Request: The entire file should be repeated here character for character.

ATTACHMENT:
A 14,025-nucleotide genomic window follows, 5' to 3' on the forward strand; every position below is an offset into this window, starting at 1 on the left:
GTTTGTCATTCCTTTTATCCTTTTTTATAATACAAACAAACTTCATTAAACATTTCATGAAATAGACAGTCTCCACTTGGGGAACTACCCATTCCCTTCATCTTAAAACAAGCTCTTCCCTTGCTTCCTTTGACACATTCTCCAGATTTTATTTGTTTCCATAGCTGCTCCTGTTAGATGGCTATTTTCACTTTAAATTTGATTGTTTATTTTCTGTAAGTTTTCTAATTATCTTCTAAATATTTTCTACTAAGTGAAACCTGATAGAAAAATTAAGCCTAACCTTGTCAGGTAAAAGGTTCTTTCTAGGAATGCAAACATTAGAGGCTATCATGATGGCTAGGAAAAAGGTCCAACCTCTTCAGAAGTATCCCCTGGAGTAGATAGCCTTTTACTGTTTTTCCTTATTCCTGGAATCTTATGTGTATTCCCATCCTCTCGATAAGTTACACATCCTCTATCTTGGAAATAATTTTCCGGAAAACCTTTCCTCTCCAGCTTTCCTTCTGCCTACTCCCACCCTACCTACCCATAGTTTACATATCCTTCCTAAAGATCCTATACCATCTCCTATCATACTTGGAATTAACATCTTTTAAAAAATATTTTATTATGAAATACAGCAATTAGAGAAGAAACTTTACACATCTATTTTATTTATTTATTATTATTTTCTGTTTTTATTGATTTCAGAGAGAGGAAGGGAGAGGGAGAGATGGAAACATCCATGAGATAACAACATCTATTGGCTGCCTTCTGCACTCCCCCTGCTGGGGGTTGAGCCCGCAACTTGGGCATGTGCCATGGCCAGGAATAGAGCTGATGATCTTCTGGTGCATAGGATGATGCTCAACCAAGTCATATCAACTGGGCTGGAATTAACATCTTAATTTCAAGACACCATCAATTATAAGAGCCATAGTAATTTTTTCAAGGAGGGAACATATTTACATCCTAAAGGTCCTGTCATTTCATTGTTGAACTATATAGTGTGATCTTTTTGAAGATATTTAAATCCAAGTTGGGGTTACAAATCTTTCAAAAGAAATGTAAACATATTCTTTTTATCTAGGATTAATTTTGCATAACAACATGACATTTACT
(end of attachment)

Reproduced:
A 14,025-nucleotide genomic window follows, 5' to 3' on the forward strand; every position below is an offset into this window, starting at 1 on the left:
GTTTGTCATTCCTTTTATCCTTTTTTATAATACAAACAAACTTCATTAAACATTTCATGAAATAGACAGTCTCCACTTGGGGAACTACCCATTCCCTTCATCTTAAAACAAGCTCTTCCCTTGCTTCCTTTGACACATTCTCCAGATTTTATTTGTTTCCATAGCTGCTCCTGTTAGATGGCTATTTTCACTTTAAATTTGATTGTTTATTTTCTGTAAGTTTTCTAATTATCTTCTAAATATTTTCTACTAAGTGAAACCTGATAGAAAAATTAAGCCTAACCTTGTCAGGTAAAAGGTTCTTTCTAGGAATGCAAACATTAGAGGCTATCATGATGGCTAGGAAAAAGGTCCAACCTCTTCAGAAGTATCCCCTGGAGTAGATAGCCTTTTACTGTTTTTCCTTATTCCTGGAATCTTATGTGTATTCCCATCCTCTCGATAAGTTACACATCCTCTATCTTGGAAATAATTTTCCGGAAAACCTTTCCTCTCCAGCTTTCCTTCTGCCTACTCCCACCCTACCTACCCATAGTTTACATATCCTTCCTAAAGATCCTATACCATCTCCTATCATACTTGGAATTAACATCTTTTAAAAAATATTTTATTATGAAATACAGCAATTAGAGAAGAAACTTTACACATCTATTTTATTTATTTATTATTATTTTCTGTTTTTATTGATTTCAGAGAGAGGAAGGGAGAGGGAGAGATGGAAACATCCATGAGATAACAACATCTATTGGCTGCCTTCTGCACTCCCCCTGCTGGGGGTTGAGCCCGCAACTTGGGCATGTGCCATGGCCAGGAATAGAGCTGATGATCTTCTGGTGCATAGGATGATGCTCAACCAAGTCATATCAACTGGGCTGGAATTAACATCTTAATTTCAAGACACCATCAATTATAAGAGCCATAGTAATTTTTTCAAGGAGGGAACATATTTACATCCTAAAGGTCCTGTCATTTCATTGTTGAACTATATAGTGTGATCTTTTTGAAGATATTTAAATCCAAGTTGGGGTTACAAATCTTTCAAAAGAAATGTAAACATATTCTTTTTATCTAGGATTAATTTTGCATAACAACATGACATTTACT